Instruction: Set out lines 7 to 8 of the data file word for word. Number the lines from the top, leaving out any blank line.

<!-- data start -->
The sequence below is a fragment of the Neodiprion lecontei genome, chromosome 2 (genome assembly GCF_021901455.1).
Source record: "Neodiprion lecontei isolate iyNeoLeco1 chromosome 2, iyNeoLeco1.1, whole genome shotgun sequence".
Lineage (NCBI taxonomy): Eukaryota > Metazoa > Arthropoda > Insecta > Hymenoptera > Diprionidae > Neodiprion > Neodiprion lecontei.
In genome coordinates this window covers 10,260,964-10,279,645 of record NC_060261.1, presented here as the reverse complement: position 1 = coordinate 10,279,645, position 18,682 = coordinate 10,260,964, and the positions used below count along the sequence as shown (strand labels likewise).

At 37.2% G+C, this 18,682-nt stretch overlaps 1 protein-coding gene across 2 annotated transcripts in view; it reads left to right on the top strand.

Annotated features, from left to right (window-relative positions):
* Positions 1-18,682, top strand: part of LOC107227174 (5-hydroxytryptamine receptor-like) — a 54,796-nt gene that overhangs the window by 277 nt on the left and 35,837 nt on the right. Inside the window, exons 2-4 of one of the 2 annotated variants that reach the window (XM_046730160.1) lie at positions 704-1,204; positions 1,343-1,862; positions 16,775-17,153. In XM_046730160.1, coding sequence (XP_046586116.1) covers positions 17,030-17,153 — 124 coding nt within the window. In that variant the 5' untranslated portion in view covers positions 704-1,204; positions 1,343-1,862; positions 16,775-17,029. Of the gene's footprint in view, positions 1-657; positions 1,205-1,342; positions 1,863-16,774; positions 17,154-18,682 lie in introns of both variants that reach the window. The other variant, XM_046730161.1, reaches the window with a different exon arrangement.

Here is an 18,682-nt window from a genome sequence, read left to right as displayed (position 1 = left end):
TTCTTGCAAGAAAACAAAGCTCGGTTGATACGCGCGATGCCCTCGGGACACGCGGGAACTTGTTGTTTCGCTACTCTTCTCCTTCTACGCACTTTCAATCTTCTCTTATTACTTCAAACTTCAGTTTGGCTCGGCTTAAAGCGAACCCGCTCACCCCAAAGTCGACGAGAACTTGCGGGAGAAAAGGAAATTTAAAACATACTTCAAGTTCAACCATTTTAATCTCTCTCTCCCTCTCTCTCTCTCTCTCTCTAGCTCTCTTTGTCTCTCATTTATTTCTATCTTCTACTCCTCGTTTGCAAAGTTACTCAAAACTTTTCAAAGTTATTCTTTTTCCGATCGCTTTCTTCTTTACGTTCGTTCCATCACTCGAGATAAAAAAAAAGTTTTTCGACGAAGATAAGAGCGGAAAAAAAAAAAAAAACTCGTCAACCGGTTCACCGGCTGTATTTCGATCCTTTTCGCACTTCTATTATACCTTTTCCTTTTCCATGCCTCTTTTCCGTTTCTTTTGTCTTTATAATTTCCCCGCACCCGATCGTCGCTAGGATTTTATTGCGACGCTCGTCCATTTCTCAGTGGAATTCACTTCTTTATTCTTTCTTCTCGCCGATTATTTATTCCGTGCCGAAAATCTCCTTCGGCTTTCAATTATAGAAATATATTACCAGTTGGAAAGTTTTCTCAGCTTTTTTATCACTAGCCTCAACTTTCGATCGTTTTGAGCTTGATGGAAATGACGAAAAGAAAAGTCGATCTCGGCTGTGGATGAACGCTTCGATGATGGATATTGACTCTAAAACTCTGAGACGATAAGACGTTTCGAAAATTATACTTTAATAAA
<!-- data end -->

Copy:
* Positions 1-18,682, top strand: part of LOC107227174 (5-hydroxytryptamine receptor-like) — a 54,796-nt gene that overhangs the window by 277 nt on the left and 35,837 nt on the right. Inside the window, exons 2-4 of one of the 2 annotated variants that reach the window (XM_046730160.1) lie at positions 704-1,204; positions 1,343-1,862; positions 16,775-17,153. In XM_046730160.1, coding sequence (XP_046586116.1) covers positions 17,030-17,153 — 124 coding nt within the window. In that variant the 5' untranslated portion in view covers positions 704-1,204; positions 1,343-1,862; positions 16,775-17,029. Of the gene's footprint in view, positions 1-657; positions 1,205-1,342; positions 1,863-16,774; positions 17,154-18,682 lie in introns of both variants that reach the window. The other variant, XM_046730161.1, reaches the window with a different exon arrangement.

Here is an 18,682-nt window from a genome sequence, read left to right as displayed (position 1 = left end):